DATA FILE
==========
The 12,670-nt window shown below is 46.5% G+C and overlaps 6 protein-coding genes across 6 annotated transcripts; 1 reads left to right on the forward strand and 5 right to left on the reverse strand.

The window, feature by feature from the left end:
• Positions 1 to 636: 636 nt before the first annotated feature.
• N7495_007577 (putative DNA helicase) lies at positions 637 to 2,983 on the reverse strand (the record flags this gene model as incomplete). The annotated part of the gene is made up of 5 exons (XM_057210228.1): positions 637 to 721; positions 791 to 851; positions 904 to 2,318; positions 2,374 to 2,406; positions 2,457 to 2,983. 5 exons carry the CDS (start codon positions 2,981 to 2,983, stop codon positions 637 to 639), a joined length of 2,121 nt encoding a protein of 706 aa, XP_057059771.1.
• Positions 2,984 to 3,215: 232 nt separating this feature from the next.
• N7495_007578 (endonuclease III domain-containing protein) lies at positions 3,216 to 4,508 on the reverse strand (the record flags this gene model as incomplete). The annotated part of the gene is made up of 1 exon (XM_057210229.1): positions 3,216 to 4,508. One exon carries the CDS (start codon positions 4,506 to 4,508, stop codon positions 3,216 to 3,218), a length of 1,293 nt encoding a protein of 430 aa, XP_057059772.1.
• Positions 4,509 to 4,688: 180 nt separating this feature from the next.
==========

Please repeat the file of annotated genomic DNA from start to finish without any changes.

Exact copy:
The 12,670-nt window shown below is 46.5% G+C and overlaps 6 protein-coding genes across 6 annotated transcripts; 1 reads left to right on the forward strand and 5 right to left on the reverse strand.

The window, feature by feature from the left end:
• Positions 1 to 636: 636 nt before the first annotated feature.
• N7495_007577 (putative DNA helicase) lies at positions 637 to 2,983 on the reverse strand (the record flags this gene model as incomplete). The annotated part of the gene is made up of 5 exons (XM_057210228.1): positions 637 to 721; positions 791 to 851; positions 904 to 2,318; positions 2,374 to 2,406; positions 2,457 to 2,983. 5 exons carry the CDS (start codon positions 2,981 to 2,983, stop codon positions 637 to 639), a joined length of 2,121 nt encoding a protein of 706 aa, XP_057059771.1.
• Positions 2,984 to 3,215: 232 nt separating this feature from the next.
• N7495_007578 (endonuclease III domain-containing protein) lies at positions 3,216 to 4,508 on the reverse strand (the record flags this gene model as incomplete). The annotated part of the gene is made up of 1 exon (XM_057210229.1): positions 3,216 to 4,508. One exon carries the CDS (start codon positions 4,506 to 4,508, stop codon positions 3,216 to 3,218), a length of 1,293 nt encoding a protein of 430 aa, XP_057059772.1.
• Positions 4,509 to 4,688: 180 nt separating this feature from the next.